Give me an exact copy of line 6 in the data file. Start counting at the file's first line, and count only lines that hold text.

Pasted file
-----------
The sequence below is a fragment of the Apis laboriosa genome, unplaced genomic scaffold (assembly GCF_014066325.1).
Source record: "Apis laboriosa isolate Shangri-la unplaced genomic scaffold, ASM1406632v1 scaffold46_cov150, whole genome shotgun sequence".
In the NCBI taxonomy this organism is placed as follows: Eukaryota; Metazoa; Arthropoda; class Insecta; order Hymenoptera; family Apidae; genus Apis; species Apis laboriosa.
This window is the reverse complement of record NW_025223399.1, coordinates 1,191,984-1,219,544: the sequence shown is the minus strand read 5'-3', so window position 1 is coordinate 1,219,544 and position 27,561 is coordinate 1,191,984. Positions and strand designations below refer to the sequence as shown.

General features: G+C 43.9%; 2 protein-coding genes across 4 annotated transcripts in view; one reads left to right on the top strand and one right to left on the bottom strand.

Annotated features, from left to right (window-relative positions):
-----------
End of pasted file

Annotated features, from left to right (window-relative positions):